processes, they may provide additional insights beyond the
VACS Index. For example, both D-dimer and sCD14 are likely
involved in the development of vascular disease, pulmonary
disease, osteoporosis, and central and peripheral nerve injury
not currently included in the VACS Index. They may also
reflect earlier signs of injury to the liver, kidney, and bone
marrow than are reflected by FIB-4, eGFR, or hemoglobin.
Because D-dimer is inexpensive and clinically available,
adding it to the VACS Index might be a reasonable first step.
Once D-dimer was included, the addition of sCD14 offered
only modest improvement in the VACS Index.
The prevalence of anemia among HIV-infected individuals,
its correlation with these biomarkers, and its independent
association with mortality  underscores its importance
among those aging with HIV infection. Little is known about
the underlying mechanisms of anemia among those aging
with HIV infection. For many patients, anemia improves on
ART . Anemia that persists or develops after treatment
may indicate poor adherence, emerging HIV resistance, or
additional causes of chronic inflammation. The contributing
roles of continued alcohol use, chronic HCV infection, other
chronic viral infections, progressive liver disease, and renal
disease in anemia should all be explored.
Liver disease is a leading cause of death among those aging
with HIV infection. Prior work has demonstrated that HCV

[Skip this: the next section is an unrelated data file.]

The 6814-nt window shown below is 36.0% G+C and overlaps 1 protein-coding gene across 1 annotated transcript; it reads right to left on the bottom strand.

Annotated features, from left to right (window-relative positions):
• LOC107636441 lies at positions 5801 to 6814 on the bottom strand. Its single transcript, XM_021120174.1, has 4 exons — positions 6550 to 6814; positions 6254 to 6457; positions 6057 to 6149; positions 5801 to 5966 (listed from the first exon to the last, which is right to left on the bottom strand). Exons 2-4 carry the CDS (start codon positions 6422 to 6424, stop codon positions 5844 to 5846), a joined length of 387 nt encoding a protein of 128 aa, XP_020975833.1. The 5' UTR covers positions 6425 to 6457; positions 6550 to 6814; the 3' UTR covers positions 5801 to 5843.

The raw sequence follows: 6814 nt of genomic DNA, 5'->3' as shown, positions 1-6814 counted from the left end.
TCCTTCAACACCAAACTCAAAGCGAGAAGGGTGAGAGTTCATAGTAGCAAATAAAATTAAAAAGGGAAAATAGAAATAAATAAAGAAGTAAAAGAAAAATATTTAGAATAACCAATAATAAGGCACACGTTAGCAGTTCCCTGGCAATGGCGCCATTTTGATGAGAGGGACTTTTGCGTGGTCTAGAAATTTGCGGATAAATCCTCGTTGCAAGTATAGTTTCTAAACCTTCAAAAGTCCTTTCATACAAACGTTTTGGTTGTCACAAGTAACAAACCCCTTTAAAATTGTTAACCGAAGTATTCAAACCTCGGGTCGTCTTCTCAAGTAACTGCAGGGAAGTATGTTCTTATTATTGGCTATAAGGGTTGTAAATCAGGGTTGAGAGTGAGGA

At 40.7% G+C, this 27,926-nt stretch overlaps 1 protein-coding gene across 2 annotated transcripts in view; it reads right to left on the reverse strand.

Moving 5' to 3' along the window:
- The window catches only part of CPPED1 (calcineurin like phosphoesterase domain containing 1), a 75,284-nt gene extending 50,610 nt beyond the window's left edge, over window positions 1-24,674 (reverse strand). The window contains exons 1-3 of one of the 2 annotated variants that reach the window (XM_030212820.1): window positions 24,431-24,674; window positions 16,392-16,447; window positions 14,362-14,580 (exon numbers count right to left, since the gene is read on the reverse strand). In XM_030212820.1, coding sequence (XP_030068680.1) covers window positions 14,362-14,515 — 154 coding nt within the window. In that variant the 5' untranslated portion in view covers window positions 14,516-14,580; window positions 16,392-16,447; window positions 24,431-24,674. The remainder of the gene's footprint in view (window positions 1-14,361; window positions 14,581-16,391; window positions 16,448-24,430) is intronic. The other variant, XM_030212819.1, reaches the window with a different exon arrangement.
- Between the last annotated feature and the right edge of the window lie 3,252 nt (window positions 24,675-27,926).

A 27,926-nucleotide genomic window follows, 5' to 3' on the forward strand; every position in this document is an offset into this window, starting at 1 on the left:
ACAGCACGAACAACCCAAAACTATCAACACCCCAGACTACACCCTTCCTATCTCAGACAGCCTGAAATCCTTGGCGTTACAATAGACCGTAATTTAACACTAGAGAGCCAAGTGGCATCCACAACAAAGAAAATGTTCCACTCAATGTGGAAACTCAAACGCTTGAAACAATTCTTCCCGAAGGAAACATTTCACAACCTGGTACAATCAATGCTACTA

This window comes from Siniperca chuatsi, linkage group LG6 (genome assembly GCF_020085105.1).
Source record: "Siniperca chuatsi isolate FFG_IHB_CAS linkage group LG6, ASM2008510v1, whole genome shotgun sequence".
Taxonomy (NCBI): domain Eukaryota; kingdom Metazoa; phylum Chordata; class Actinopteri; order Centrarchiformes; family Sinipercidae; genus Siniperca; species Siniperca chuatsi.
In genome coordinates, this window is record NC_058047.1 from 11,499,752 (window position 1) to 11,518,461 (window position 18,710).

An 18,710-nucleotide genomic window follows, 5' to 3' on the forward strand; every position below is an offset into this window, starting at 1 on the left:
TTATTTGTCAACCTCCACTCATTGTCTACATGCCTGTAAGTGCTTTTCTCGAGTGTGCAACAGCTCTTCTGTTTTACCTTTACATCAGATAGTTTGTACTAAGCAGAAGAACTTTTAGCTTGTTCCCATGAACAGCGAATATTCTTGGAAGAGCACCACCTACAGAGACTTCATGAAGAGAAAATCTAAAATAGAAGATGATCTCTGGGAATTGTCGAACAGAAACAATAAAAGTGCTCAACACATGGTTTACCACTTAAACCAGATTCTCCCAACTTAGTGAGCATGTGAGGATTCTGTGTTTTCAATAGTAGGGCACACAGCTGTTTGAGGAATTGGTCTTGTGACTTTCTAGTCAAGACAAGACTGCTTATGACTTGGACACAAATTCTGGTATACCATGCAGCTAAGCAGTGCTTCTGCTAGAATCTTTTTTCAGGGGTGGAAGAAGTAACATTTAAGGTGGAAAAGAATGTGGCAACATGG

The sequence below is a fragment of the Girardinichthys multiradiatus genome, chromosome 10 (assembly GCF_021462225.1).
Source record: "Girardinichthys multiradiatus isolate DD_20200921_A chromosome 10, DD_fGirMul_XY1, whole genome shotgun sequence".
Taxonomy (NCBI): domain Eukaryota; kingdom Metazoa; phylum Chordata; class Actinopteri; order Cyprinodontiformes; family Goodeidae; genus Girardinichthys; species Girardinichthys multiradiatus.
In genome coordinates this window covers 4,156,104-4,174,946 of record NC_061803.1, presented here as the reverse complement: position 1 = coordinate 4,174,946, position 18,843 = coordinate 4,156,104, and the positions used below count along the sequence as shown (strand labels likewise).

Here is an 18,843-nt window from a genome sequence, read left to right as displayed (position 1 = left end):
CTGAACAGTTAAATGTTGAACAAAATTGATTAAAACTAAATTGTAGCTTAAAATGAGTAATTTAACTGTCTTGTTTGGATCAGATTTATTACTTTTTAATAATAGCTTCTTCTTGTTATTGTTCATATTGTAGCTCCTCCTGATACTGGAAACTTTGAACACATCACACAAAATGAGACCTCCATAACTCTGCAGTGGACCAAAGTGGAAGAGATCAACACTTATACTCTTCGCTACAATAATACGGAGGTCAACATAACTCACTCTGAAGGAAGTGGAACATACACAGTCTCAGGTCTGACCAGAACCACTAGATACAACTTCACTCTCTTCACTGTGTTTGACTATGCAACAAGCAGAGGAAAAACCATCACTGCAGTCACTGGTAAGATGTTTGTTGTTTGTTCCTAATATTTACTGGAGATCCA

(B) for adding VACS Index components to the Restricted Index, adding D-dimer to the VACS Index, and further addition of soluble CD14. Abbreviations:
NRI, net reclassification improvement; sCD14, soluble CD14; VACS, Veterans Aging Cohort Study.
Net reclassification improvement shown in detail for adding D-dimer to the Veterans Aging Cohort Study (VACS) Index (A) and final result only
d CID 2012:54 (1 April)
infection progresses more rapidly to liver failure and death
among those with HIV infection [24–27], but few have explored
liver injury among those with HIV infection not coinfected with
HCV. Further, although there is growing evidence that FIB-4 is
an excellent indicator of liver fibrosis among those with HIV
and/or HCVinfection[28, 29], its associationwith inflammation
and all-cause mortality has not been previously reported.
Of organ systems included in the VACS Index, renal
disease demonstrated the weakest associations with IL-6,
D-dimer, and sCD14. This may reflect a true difference in
association or limitations of eGFR as an indicator of renal
disease. Although single-site studies suggest that among
those with eGFRs ,90 mL/minute/1.73 m the performance
of eGFR is close to a 24-hour urine creatinine clearance
[30, 31], it may not be as relevant as proteinuria or other less
routinely assessed measures.
We believe that the VACS Index (with or without the ad-
dition of D-dimer) will prove more clinically useful than any
single biomarker. Although our unadjusted hazard ratio for
the highest quartile vs the lowest of of IL-6, D-dimer, and
sCD14 on mortality were close to those reported among other
populations with HIV infection [6, 7], the VACS Index was
more strongly predictive of all-cause mortality than any bio-
marker and is readily quantified using standardized and